We examine how environment and conservation charities are using cutting-edge tech and digital innovation to drive change and achieve their mission.
Environment and conservation charities have had their profiles lifted through intense media coverage on climate change, Greta Thunberg’s call to action, and Australia’s wildfire outbreak. While many are already on our radar for digital innovation, here we take a look at some of the most powerful conversations in social media and mobile, and how environment charities have been using tech to supplement their calls for action.
Small tech charities are keeping green shoppers on cause
Smaller, tech-focused charities are keeping shoppers closer to their green principles than ever with the explosion of shopping apps. The charity digital strategy is simple – being on mobile phones means that supporters can easily access information when, and wherever they are shopping.
Buycott, a UPC scanner app helps those dedicated to making changes ensure that their purchases are sustainable and fair. The app works by compiling an extensive, global database of barcodes linked to shops and manufacturers. By scanning an item’s barcode, users can decide based on research whether to continue with their purchase. To help motivate causes, buycotts can be linked together to form global campaigns – items are linked together on the platform to pursue bans on animal testing, GMO production, and unsavoury manufacturing techniques. Other more focused shopping apps include Ethical Barcode, which helps grocery shoppers take charge of where their food is coming from.
Powerful images as part of digital strategy connect charities with cause
Environmental charity Friends of the Earth uses Instagram to support the climate action campaign. Recent images include motivational swathes of landscape and sea destruction in an outline of a person – highlighted how eco-anxiety can be harnessed to action. Digital leaders have used these emotive video images to capture the new trend of eco-anxiety and how we can work together to save the planet.
Spectacular footage has caused donations to spike for Australia’s marsupial victims. Photos of burning forests, incinerated wallabies and scorched koalas online have ratcheted up into a social media grassroots movement. Major environment and wildlife campaigns have resulted from the ground up. Through social media campaigning and video content, the WWF-UK Australia raised over £1 million in a week, demonstrating the power that images and content have in corralling around causes.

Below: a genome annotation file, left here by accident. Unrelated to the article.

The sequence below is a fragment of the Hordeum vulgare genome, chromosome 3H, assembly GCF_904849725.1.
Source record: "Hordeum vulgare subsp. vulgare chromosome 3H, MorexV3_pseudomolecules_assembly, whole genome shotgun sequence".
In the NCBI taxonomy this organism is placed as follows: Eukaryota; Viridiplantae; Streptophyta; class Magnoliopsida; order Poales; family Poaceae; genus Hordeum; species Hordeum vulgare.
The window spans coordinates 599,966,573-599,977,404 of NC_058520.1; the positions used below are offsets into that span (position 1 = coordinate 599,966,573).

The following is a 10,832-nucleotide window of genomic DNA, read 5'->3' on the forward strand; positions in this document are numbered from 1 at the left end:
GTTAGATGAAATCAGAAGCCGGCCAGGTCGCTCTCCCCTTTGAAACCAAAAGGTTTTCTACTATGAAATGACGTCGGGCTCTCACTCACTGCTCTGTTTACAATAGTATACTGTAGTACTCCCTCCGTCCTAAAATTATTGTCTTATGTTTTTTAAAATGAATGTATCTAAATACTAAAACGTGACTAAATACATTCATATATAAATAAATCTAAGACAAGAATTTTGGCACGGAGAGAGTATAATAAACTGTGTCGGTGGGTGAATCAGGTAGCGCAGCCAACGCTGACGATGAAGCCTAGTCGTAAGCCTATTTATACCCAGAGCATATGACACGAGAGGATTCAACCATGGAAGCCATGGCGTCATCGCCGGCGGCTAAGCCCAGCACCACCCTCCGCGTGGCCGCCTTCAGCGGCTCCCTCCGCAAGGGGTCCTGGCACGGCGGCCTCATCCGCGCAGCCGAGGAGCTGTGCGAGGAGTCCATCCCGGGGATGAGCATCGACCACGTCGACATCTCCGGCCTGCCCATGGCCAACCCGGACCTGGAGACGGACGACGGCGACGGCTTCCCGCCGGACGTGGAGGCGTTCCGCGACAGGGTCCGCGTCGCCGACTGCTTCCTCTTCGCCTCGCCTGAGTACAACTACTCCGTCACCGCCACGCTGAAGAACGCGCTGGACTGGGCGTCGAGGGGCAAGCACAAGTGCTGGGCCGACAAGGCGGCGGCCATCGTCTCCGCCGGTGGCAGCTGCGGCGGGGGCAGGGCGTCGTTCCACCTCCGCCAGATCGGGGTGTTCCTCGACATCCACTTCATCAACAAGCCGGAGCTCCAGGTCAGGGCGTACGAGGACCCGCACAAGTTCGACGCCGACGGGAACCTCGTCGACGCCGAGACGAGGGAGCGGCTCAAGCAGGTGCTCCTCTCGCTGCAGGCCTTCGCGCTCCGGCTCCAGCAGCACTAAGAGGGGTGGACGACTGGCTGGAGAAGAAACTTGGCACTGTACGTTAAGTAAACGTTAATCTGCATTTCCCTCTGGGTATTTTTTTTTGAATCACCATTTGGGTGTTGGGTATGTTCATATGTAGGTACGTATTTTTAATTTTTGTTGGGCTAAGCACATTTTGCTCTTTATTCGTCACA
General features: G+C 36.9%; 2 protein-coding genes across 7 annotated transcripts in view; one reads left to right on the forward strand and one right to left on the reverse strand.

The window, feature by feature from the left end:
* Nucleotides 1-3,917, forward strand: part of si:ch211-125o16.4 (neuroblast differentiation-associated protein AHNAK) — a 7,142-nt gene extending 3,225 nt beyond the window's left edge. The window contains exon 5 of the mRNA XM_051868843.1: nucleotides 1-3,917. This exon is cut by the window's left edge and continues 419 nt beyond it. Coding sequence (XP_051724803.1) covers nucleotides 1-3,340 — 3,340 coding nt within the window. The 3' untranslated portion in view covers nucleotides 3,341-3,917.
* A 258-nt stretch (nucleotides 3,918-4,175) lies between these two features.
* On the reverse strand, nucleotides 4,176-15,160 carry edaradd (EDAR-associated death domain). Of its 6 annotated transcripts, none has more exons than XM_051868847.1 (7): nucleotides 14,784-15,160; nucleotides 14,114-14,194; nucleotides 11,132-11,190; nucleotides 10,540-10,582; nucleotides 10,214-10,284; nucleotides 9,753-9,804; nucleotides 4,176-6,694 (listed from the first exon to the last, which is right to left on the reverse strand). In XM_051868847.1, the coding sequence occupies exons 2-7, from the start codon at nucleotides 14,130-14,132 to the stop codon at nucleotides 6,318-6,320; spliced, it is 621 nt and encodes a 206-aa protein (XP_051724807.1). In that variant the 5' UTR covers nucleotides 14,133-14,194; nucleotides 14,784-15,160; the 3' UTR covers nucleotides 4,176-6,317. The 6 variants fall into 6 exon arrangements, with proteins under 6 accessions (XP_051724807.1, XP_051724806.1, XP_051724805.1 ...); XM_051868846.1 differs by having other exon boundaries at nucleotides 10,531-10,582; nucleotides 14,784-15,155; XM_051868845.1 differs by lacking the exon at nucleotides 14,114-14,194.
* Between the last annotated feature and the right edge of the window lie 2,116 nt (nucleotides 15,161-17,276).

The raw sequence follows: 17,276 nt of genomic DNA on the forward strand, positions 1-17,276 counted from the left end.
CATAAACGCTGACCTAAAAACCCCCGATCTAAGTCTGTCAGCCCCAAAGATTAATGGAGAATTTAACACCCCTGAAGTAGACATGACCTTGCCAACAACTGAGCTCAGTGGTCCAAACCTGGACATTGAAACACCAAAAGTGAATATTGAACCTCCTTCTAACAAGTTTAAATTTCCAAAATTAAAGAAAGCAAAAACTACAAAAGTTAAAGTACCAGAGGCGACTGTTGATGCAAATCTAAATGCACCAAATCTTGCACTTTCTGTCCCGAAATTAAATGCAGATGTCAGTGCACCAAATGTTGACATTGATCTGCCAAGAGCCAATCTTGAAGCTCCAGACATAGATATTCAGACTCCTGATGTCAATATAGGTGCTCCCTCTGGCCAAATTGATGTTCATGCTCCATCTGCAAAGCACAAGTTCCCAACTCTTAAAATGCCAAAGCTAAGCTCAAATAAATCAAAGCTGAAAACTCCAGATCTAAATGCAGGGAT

Fashionistas slow down fast fashion
Fast fashion has helped send over 235 million items to the landfill each year, according to the London Sustainability Exchange. Hard to ignore, apps are coming together to help slow down, recycle, and encourage better usage. Good on You is a sustainable shopping app which helps reduce waste. Endorsed by ethical fashion-forward celebrity Emma Watson, the app helps inform audiences on which brands are sustainable by rating, in addition to an evaluation of the materials used.
Corporate partnerships help environment charities maximise expertise
Working on the forefront with environmental and conservation charities is Google, showing how corporate charity partnerships can work. Perfect for charity digital leaders looking for a fundraising and media platform, One Today features a menu of conservation and environment charities. Each photo advertisement is crafted to suit the cause. The Nature Conservancy’s Restore Panda Habitat shows an endearing panda with its babe and includes a suggested donation amount for its habitat. For charities on the platform, transaction fees are waived by the tech giant. For local charity leaders, Google also has an AI Impact Challenge which has a $ 25 million grant funding pool for charities looking to use AI to address local environmental and social issues.
Charity apps showcase charity partnerships and collaboration
From global to local, charity apps have helped address some of the world’s most pressing challenges. But for charity digital leaders looking to build up local knowledge of the environment, exemplary apps have helped volunteers and users mobilise.
Partners the Bumblebee Conservation Trust, The Royal Horticultural Society, Coventry University, Garden Organic, and Hozelock have come together under a public-private citizen science tech venture. The partners have launched Blooms for Bees, which includes an interactive map and mobile phone app. The app encourages users to get outside, observe plants, and take videos/photos of bees to be uploaded for verification. The partners then work together to identify the bee species and connection with local flowers. Data is then collected and used by their digital experts and scientists to assist the conservation effort.
Similar to the Blooms for Bees technology, the British Trust for Ornithology also has an app to engage supporters. Project developers include the RSPB, BirdWatch Ireland, BirdLife International, the Scottish Ornithologist’s Club, and the Welsh Ornithological Society. The project BirdTrack allows supporters to download an app to help manage individual bird sightings. For rare birds, records are sent to the partners for verification. Again, the big data is used to improve conservation efforts in targeted geographies.